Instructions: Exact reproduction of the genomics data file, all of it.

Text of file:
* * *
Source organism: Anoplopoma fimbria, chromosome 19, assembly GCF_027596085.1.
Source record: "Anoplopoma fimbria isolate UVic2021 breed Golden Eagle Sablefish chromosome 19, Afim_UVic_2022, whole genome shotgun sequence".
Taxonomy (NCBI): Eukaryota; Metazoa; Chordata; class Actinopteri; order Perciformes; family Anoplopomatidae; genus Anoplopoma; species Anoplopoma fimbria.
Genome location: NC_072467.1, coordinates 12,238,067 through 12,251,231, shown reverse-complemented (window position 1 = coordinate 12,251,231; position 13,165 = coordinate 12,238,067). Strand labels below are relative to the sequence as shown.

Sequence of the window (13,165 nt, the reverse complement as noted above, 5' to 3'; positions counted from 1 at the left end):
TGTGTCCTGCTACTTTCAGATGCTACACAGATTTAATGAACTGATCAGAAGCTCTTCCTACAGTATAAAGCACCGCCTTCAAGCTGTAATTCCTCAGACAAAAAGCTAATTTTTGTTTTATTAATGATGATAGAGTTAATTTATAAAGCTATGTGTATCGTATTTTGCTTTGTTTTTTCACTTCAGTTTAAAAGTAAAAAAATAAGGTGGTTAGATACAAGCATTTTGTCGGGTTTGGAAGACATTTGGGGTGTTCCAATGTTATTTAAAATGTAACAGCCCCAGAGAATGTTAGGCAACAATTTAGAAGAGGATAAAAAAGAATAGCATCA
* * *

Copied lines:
Source organism: Anoplopoma fimbria, chromosome 19, assembly GCF_027596085.1.
Source record: "Anoplopoma fimbria isolate UVic2021 breed Golden Eagle Sablefish chromosome 19, Afim_UVic_2022, whole genome shotgun sequence".
Taxonomy (NCBI): Eukaryota; Metazoa; Chordata; class Actinopteri; order Perciformes; family Anoplopomatidae; genus Anoplopoma; species Anoplopoma fimbria.
Genome location: NC_072467.1, coordinates 12,238,067 through 12,251,231, shown reverse-complemented (window position 1 = coordinate 12,251,231; position 13,165 = coordinate 12,238,067). Strand labels below are relative to the sequence as shown.

Sequence of the window (13,165 nt, the reverse complement as noted above, 5' to 3'; positions counted from 1 at the left end):
TGTGTCCTGCTACTTTCAGATGCTACACAGATTTAATGAACTGATCAGAAGCTCTTCCTACAGTATAAAGCACCGCCTTCAAGCTGTAATTCCTCAGACAAAAAGCTAATTTTTGTTTTATTAATGATGATAGAGTTAATTTATAAAGCTATGTGTATCGTATTTTGCTTTGTTTTTTCACTTCAGTTTAAAAGTAAAAAAATAAGGTGGTTAGATACAAGCATTTTGTCGGGTTTGGAAGACATTTGGGGTGTTCCAATGTTATTTAAAATGTAACAGCCCCAGAGAATGTTAGGCAACAATTTAGAAGAGGATAAAAAAGAATAGCATCA